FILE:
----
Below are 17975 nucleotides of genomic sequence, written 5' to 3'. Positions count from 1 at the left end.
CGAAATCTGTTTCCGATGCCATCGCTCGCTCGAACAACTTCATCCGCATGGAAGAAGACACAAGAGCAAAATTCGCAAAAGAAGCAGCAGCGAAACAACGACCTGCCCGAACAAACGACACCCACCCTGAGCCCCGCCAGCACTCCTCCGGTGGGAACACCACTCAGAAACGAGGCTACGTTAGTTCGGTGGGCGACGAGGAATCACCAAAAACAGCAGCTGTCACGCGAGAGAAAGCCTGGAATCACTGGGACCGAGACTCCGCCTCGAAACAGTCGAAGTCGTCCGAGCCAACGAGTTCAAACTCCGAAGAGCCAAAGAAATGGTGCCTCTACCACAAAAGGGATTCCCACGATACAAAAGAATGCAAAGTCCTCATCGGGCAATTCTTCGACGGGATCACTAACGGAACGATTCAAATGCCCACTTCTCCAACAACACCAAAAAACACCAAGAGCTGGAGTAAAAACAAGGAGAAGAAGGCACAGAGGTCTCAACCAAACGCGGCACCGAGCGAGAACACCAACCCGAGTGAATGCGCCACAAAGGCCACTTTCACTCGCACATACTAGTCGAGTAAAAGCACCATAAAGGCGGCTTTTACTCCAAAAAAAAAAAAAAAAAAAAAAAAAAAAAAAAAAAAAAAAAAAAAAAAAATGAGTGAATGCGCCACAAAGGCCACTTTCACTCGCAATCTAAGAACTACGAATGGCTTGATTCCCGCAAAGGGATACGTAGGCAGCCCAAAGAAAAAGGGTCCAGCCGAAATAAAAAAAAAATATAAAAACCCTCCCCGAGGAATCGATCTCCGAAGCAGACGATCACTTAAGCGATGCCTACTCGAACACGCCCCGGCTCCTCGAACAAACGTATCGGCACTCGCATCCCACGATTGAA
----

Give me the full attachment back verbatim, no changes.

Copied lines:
Below are 17975 nucleotides of genomic sequence, written 5' to 3'. Positions count from 1 at the left end.
CGAAATCTGTTTCCGATGCCATCGCTCGCTCGAACAACTTCATCCGCATGGAAGAAGACACAAGAGCAAAATTCGCAAAAGAAGCAGCAGCGAAACAACGACCTGCCCGAACAAACGACACCCACCCTGAGCCCCGCCAGCACTCCTCCGGTGGGAACACCACTCAGAAACGAGGCTACGTTAGTTCGGTGGGCGACGAGGAATCACCAAAAACAGCAGCTGTCACGCGAGAGAAAGCCTGGAATCACTGGGACCGAGACTCCGCCTCGAAACAGTCGAAGTCGTCCGAGCCAACGAGTTCAAACTCCGAAGAGCCAAAGAAATGGTGCCTCTACCACAAAAGGGATTCCCACGATACAAAAGAATGCAAAGTCCTCATCGGGCAATTCTTCGACGGGATCACTAACGGAACGATTCAAATGCCCACTTCTCCAACAACACCAAAAAACACCAAGAGCTGGAGTAAAAACAAGGAGAAGAAGGCACAGAGGTCTCAACCAAACGCGGCACCGAGCGAGAACACCAACCCGAGTGAATGCGCCACAAAGGCCACTTTCACTCGCACATACTAGTCGAGTAAAAGCACCATAAAGGCGGCTTTTACTCCAAAAAAAAAAAAAAAAAAAAAAAAAAAAAAAAAAAAAAAAAAAAAAAAAATGAGTGAATGCGCCACAAAGGCCACTTTCACTCGCAATCTAAGAACTACGAATGGCTTGATTCCCGCAAAGGGATACGTAGGCAGCCCAAAGAAAAAGGGTCCAGCCGAAATAAAAAAAAAATATAAAAACCCTCCCCGAGGAATCGATCTCCGAAGCAGACGATCACTTAAGCGATGCCTACTCGAACACGCCCCGGCTCCTCGAACAAACGTATCGGCACTCGCATCCCACGATTGAA